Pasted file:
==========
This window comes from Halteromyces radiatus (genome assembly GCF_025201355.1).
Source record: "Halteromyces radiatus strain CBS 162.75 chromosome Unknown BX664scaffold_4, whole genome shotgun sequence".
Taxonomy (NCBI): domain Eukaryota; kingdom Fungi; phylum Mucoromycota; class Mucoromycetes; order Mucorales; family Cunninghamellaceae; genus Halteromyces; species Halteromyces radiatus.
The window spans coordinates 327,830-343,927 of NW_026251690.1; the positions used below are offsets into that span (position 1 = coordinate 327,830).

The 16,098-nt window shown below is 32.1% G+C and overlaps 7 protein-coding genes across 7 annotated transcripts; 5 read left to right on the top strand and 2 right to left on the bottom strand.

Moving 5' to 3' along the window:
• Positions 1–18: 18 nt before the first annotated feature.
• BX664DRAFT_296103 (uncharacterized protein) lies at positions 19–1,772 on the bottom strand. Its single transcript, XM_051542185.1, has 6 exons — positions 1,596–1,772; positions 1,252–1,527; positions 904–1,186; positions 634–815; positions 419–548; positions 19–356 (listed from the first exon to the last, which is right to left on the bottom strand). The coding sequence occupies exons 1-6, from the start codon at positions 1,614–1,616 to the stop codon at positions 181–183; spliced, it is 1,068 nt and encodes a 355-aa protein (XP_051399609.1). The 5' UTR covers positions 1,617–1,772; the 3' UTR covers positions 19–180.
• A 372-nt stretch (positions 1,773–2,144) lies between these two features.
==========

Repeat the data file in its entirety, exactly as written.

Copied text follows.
This window comes from Halteromyces radiatus (genome assembly GCF_025201355.1).
Source record: "Halteromyces radiatus strain CBS 162.75 chromosome Unknown BX664scaffold_4, whole genome shotgun sequence".
Taxonomy (NCBI): domain Eukaryota; kingdom Fungi; phylum Mucoromycota; class Mucoromycetes; order Mucorales; family Cunninghamellaceae; genus Halteromyces; species Halteromyces radiatus.
The window spans coordinates 327,830-343,927 of NW_026251690.1; the positions used below are offsets into that span (position 1 = coordinate 327,830).

The 16,098-nt window shown below is 32.1% G+C and overlaps 7 protein-coding genes across 7 annotated transcripts; 5 read left to right on the top strand and 2 right to left on the bottom strand.

Moving 5' to 3' along the window:
• Positions 1–18: 18 nt before the first annotated feature.
• BX664DRAFT_296103 (uncharacterized protein) lies at positions 19–1,772 on the bottom strand. Its single transcript, XM_051542185.1, has 6 exons — positions 1,596–1,772; positions 1,252–1,527; positions 904–1,186; positions 634–815; positions 419–548; positions 19–356 (listed from the first exon to the last, which is right to left on the bottom strand). The coding sequence occupies exons 1-6, from the start codon at positions 1,614–1,616 to the stop codon at positions 181–183; spliced, it is 1,068 nt and encodes a 355-aa protein (XP_051399609.1). The 5' UTR covers positions 1,617–1,772; the 3' UTR covers positions 19–180.
• A 372-nt stretch (positions 1,773–2,144) lies between these two features.